Bronze, Giallo Marble Base
Italian (Napels), 19th century
After the Antique (Herculaneum, Villa of the Papyri)
National Museum of Archeology, Naples (Inv. 5618)
H 68 x W 43 x D 26 cm
H 26 3/4 x W 17 x D 10 1/4 inch
The bust, which was initially identified as the portrait of Plato, probably represents Dionysus (polymorphous deity of Greek and Latin Olympus, Zeus and Semèle’s son, the inventor of wine) with his head bent on his chest and turned to the right.
His hairstyle is worked with a stylised treatment of the surfaces: on his forehead a high taenia holds in place his thick hair which rolls down on both sides of his head and falls to the nape, while the flowing beard ends below his neck in tight curls. The god, who has a large straight nose and high cheekbones, gazes downwards with a thoughtful expression. There are slight traces of folds in the central part of his tunic. The bust was discovered in an outlying room of Villa of the Papyri at Herculaneum, but it probably decorated the peristilium, (four-sided colonnade with a central garden).
The Villa dei Papiri
The Villa dei Papiri was an ancient Roman villa in Herculaneum, in what is now Ercolano, Southern Italy. It is named after its unique library of papyri (or scrolls), discovered in 1750. The Villa was considered to be one of the most luxurious houses in all of Herculaneum and in the Roman world. Its luxury is shown by its exquisite architecture and by the very large number of outstanding works of art discovered, including frescoes, bronzes and marble sculpture which constitute the largest collection of Greek and Roman sculptures ever discovered in a single context.
It was situated on the ancient coastline below the volcano Vesuvius with nothing to obstruct the view of the sea. It was perhaps owned by Julius Caesar’s father-in-law, Lucius Calpurnius Piso Caesoninus. Barker 1908 suggested Philodemus was owner of the Villa of the Papyri Library.
In AD 79, the eruption of Vesuvius covered all of Herculaneum with some 30 meters of volcanic ash.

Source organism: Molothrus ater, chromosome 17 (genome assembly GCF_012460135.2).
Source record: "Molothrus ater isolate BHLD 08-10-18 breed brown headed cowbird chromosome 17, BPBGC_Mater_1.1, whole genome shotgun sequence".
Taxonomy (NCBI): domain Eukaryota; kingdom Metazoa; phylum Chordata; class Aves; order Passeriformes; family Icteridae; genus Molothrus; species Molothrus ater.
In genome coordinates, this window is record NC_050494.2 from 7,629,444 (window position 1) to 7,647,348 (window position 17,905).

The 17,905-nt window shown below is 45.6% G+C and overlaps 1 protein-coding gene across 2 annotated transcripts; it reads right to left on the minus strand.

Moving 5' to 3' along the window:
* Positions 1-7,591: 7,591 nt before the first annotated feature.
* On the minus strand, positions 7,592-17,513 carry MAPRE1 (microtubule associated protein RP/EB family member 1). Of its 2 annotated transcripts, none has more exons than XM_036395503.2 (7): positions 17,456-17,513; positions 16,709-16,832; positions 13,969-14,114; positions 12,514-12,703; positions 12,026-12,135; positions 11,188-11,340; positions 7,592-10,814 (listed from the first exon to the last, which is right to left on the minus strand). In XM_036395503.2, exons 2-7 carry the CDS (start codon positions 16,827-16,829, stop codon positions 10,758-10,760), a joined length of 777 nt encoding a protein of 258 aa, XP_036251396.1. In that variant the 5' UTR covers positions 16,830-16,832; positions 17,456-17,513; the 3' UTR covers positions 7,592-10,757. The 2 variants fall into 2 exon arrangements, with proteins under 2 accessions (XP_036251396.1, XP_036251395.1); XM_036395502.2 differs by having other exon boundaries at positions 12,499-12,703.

Herculaneum was first excavated in the years between 1750 and 1765 by Karl Weber by means of tunnels. The villa's name derives from the discovery of its library, the only surviving library from the Graeco-Roman world that exists in its entirety. It contained over 1,800 papyrus scrolls, now carbonised by the heat of the eruption, the Herculaneum Papyri.
Most of the villa is still underground, but parts have been cleared of volcanic deposits. Many of the finds are displayed in the National Archaeological Museum of Naples. The Getty Villa is a reproduction of the Villa of the Papyri.
The Chiurazzi Foundry
If you were part of the wealthy class in the 19th century, you would quite probably have embellished the formal gardens with bronze reproductions of Roman, Renaissance and Baroque sculptures cast by Chiurazzi & Sons, one of the three most renowned foundries in Naples, Italy. (the others were Sommer and De Angelis) Of the large statues, the main buyers were musea, universities and private collectors (John Ringling for his museum in Florida, the Rockefellers, the Rothschilds,
J P Getty, …).
The foundry was established in 1840 by Gennaro Chiurazzi senior, a student of Pietro Masulli a famous Neapolitan sculptor in his day and the first to reproduce works of art using moulds and the ancient lost-wax casting technique. Chiurazzi kept Masulli's foundry going after his death and created an art school in Naples that trained scores of master artisans able to continue the work. The family business flourished and was passed on for four generations. The work of Chiurazzi allowed art lovers and collectors to admire and also buy nearly perfect copies of famous works of art. The works were so highly regarded, that the Italian government formally authorized Chiurazzi to make plaster moulds of artifacts found at Pompeii and Herculaneum, and of museum masterpieces, including works by Michelangelo, Bernini and Donatello. In this way Chiurazzi and his artists were able to amass a collection of some 1,500 moulds. Uncompromising mastery of lost-wax casting resulted in reproductions that curators, collectors and art historians consider among the very best. In some cases, original sculptures have been damaged or altered in the intervening century, making certain moulds an invaluable addition to their story.
Furthermore, taking plaster moulds from these treasures is unheard of today, making the Chiurazzi collection even more valuable. However, Chiurazzi’s activities were not limited to the traditional foundry and foundry for copying classic works. During its golden age it also produced marble works, ceramics and last but certainly not least monumental foundry, contributing to produce some of the greatest monumental works in the world at the time.
During World War II, however, the Chiurazzi Foundry nearly went bankrupt. One can easily imagine how the global violence would monopolize the materials needed to make bronze castings, kill or send fleeing the master craftsmen who made the work, and make it impossible to ship works to wealthy clients. Gennaro Chiurazzi's famous school closed and the foundry lapsed into semi-obscurity. But it did not vanish altogether.
In 2000, the Italian government decided to redevelop the 170,000-square-foot warehouse where the Chiurazzi mould collection had been languishing. In a government auction, Clemente Setaro, a professor who spent his life teaching art and music appreciation and philosophy in Italian high schools, won the collection.
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